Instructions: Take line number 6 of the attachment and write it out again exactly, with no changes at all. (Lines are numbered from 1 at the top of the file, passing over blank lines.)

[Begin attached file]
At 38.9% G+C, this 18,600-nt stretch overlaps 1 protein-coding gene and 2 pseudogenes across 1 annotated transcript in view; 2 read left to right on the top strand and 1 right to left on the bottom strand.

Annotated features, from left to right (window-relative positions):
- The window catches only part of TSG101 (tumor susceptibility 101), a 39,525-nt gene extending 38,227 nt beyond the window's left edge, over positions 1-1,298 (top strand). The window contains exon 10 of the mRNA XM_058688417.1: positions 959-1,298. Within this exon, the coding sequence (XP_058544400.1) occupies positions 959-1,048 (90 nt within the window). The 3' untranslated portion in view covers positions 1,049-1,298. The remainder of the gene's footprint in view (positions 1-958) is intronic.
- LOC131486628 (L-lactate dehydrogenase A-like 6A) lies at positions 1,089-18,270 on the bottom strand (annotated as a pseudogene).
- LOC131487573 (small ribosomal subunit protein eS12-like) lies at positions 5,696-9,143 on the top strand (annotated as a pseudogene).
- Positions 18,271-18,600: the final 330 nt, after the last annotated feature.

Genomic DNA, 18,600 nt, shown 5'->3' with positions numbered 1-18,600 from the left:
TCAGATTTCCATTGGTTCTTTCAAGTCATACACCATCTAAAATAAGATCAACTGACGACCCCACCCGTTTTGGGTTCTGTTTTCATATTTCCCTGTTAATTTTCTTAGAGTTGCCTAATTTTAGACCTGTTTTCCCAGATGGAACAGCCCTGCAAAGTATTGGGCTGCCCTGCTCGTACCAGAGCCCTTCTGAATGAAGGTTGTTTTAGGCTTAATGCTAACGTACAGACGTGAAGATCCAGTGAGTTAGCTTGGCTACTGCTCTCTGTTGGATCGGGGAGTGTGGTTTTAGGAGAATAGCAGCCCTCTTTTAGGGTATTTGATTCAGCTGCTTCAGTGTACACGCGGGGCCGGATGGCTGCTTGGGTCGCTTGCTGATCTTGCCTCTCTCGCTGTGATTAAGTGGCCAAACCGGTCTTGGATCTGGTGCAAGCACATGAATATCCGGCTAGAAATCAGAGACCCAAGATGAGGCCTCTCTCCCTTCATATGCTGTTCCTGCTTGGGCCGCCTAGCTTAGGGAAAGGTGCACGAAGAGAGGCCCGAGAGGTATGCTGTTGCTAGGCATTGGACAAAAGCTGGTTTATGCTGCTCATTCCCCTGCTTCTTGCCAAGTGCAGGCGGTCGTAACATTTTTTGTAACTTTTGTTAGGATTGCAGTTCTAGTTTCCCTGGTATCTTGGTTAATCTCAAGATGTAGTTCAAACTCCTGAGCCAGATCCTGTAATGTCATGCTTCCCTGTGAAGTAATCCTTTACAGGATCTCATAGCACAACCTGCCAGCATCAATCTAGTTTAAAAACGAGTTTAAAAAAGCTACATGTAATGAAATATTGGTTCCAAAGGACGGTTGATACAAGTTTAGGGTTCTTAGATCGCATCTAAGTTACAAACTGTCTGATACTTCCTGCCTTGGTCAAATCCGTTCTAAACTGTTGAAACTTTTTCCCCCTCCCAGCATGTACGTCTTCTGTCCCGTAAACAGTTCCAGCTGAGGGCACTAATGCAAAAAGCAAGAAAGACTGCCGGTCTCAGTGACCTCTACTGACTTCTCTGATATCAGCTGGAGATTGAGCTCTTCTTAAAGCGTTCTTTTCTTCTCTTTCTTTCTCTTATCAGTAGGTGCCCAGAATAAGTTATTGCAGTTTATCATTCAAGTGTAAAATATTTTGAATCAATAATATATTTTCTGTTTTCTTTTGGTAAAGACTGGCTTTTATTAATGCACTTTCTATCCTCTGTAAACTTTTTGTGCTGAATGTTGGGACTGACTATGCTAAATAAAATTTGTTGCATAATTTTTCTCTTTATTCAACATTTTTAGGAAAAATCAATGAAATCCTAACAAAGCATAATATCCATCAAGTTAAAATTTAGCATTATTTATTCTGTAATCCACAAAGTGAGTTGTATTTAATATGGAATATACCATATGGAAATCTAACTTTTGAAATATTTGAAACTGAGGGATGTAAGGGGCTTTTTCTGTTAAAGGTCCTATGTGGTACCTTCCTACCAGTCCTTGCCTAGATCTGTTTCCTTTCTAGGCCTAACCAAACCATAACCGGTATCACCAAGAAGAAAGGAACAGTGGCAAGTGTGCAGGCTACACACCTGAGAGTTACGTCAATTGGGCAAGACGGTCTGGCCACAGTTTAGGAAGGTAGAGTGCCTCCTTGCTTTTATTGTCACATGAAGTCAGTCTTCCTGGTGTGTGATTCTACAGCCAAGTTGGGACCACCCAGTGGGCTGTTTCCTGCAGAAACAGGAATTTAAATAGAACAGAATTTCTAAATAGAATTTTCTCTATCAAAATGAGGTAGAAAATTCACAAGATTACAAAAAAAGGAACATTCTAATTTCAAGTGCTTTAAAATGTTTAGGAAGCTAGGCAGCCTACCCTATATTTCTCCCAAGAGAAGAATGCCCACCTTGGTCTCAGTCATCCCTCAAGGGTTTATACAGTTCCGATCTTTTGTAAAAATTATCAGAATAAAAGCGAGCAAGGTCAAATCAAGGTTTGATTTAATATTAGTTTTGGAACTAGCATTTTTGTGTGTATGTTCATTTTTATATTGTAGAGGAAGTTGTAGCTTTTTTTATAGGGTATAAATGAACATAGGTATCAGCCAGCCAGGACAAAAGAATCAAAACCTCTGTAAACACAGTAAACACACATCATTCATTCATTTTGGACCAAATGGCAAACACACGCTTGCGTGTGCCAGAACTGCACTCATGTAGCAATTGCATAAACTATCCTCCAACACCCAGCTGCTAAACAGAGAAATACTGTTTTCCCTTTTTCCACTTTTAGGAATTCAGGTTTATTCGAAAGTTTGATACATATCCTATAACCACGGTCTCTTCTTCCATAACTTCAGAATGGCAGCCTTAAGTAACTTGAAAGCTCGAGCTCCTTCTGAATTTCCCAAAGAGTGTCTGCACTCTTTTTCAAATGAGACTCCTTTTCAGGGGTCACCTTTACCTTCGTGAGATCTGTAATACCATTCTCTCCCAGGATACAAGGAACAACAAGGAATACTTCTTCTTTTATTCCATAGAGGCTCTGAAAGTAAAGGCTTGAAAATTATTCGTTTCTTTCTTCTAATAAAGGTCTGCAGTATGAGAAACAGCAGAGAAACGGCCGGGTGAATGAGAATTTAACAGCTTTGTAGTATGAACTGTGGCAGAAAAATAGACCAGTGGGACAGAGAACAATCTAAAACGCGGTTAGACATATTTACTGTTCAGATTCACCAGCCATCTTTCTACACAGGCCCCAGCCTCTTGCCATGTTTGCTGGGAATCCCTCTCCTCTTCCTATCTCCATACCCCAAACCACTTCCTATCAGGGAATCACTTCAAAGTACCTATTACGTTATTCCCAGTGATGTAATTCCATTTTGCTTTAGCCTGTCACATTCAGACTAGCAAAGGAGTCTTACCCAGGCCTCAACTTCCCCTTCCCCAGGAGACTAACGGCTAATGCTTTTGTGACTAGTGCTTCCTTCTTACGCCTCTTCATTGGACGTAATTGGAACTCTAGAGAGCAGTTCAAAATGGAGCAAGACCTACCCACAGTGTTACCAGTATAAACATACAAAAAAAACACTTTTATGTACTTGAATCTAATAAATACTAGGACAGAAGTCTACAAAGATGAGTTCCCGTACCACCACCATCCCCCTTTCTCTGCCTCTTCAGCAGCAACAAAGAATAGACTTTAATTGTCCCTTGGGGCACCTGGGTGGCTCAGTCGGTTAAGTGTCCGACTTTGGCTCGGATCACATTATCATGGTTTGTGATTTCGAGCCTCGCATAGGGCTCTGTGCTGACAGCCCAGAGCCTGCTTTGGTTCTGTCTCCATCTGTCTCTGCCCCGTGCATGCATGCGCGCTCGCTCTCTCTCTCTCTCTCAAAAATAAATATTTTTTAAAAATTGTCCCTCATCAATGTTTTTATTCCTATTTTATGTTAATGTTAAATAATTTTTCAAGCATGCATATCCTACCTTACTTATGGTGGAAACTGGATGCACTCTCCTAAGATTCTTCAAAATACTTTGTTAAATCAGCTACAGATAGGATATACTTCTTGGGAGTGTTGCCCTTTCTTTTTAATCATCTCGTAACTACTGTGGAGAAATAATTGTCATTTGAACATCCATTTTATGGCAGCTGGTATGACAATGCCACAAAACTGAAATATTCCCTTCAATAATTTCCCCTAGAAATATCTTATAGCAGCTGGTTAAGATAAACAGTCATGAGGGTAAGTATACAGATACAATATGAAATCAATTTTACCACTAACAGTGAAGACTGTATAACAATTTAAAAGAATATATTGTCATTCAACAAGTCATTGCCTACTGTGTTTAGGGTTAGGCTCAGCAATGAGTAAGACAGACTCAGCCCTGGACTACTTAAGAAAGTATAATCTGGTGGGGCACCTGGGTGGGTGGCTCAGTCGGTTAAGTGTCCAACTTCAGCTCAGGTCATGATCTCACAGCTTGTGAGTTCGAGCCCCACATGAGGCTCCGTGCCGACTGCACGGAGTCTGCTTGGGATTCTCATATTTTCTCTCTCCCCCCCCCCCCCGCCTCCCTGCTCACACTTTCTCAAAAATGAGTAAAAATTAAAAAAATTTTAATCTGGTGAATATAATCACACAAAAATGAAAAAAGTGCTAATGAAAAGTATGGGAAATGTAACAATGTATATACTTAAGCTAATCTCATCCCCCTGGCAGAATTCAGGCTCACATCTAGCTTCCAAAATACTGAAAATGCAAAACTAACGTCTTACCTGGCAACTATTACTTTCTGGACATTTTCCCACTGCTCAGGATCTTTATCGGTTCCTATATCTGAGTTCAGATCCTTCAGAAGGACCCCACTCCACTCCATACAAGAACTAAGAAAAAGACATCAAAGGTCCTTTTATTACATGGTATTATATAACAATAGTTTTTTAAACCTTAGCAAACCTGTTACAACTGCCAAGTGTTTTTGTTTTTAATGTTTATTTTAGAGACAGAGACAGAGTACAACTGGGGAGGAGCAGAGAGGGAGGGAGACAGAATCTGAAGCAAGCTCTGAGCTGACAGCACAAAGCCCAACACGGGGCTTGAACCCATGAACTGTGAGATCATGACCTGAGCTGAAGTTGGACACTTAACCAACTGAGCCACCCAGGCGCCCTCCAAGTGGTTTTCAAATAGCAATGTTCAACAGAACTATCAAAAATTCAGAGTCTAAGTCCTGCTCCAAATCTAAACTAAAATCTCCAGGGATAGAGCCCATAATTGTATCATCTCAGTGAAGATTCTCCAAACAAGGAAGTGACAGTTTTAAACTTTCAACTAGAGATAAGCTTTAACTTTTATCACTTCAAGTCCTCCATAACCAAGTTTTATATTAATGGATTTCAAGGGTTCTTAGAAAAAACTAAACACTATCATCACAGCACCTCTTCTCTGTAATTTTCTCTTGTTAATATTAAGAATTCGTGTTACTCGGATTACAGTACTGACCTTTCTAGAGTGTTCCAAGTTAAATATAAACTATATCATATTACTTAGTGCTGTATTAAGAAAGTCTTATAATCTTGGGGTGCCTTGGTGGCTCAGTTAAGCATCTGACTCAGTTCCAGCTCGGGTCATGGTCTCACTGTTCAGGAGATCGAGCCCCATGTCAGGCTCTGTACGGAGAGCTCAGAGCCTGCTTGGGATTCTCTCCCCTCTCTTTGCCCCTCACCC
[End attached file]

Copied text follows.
- Positions 18,271-18,600: the final 330 nt, after the last annotated feature.